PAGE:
Hubby worried wife’s “navigation” in RV will get them stuck

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RV Shrink

Dear RV Shrink:
I need your help. We bought a 34-ft. motorhome and my wife thinks we are on the Lewis and Clark Expedition. She is an avid bird watcher and is building her life list as we travel. We are now in the desert Southwest and she has me driving down roads that I don’t think are designed for a big motorhome – we don’t know where half of them will lead. Often I have to unhook the tow car just so we can turn around.

How can I convince her this is not a smart thing to do? I don’t like conflict and it always turns into an argument, especially if there is a Mangrove Penguin to be found. —Tow Truck Bound in Buckeye

Dear Towhee:
Sounds like a great adventure to me. However, I agree – you could get into trouble if you are not careful where you drive. I have several suggestions that might help, and arguing is not one of them.

First, download a free Google Earth App. The pictures may not be current, but unless you are studying a new road it should be represented. Do a fly-over with Google Earth and see where the road leads. It will show you terrain, turnarounds, road conditions and much more.


Another suggestion is to detach from the “Mothership” and go scout it out with your tow vehicle. It sounds like you should invest in a Jeep, if you haven’t already. In the region of the country you are now exploring, there are multitudes of semi-backcountry camping sites that will accommodate a large RV. They happen to be in some of the best birding areas.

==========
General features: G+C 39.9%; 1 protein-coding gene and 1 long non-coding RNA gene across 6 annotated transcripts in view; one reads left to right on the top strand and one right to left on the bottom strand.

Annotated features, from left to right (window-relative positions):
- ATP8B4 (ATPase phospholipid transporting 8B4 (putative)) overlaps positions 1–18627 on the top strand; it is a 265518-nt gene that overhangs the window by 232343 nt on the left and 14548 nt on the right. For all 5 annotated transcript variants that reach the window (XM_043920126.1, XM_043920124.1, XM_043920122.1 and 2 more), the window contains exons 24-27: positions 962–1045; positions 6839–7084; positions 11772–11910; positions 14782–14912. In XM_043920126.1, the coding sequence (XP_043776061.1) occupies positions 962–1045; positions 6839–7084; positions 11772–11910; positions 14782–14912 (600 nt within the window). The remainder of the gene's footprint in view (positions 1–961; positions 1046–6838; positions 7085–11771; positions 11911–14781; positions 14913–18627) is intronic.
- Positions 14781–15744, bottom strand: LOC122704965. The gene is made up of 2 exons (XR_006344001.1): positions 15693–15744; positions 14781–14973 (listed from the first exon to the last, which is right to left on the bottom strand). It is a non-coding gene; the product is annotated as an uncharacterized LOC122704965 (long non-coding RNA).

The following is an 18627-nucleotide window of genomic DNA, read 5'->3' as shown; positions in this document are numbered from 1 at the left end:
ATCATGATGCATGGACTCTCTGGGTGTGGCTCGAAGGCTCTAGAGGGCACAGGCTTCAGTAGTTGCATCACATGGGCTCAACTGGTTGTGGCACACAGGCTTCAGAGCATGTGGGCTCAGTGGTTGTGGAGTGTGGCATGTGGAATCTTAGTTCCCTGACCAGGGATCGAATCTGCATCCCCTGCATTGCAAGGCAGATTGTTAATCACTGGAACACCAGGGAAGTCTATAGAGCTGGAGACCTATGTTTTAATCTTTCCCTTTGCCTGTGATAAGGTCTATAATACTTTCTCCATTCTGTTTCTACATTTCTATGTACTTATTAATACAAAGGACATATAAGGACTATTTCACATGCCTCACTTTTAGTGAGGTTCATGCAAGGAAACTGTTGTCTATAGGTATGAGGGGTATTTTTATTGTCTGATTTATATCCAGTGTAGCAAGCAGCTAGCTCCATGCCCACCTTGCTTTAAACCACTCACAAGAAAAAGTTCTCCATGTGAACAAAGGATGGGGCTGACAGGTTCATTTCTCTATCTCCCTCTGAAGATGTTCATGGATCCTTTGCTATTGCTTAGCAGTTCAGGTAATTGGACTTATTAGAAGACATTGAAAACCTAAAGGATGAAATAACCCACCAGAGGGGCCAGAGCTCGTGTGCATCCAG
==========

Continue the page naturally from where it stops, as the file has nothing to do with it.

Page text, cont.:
Let me give you a suggestion. I am going to assume you are in Buckeye, Arizona. Go northwest a bit to Alamo Lake State Park. It has great birding with desert and riparian areas. Camp at the park for a night and explore all the BLM camping options around the park and the lake.

Using both techniques I suggested above, you should be able to find a perfect site to bird, explore and hike, all inclusive with your camping. The park offers sites with hookups or no hookups starting at fifteen bucks and they come with world-class sunrises and sunsets.

You can also buy detailed maps of the areas you are exploring, but there is so much free information online, I would suggest you put it to use. When I hiked across Arizona I downloaded free topo maps of the whole state onto my GPS. These resources will not only tell you where you are, but also tell you where to go – before your wife does. —Keep Smilin’, Richard Mallery a.k.a. Dr. R.V. Shrink

Can’t get enough of the Shrink? Read his e-books, including the brand-new Book 2 in his two-book series: Dr. R.V. Shrink: Everything you ever wanted to know about the RV Lifestyle but were afraid to ask or check out his other e-books.

##RVT886


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CaptKonig
CaptKonig

Buy a GPS which allows creating a profile for you RV (length, height, weight, etc.). Then let the GPS tell you and the navigator that it is not familiar with an area where you are.

Robbie
Robbie

Benchmark maps of the western states are a fantastic resource for back roads and well worth their price. Amazon carries them.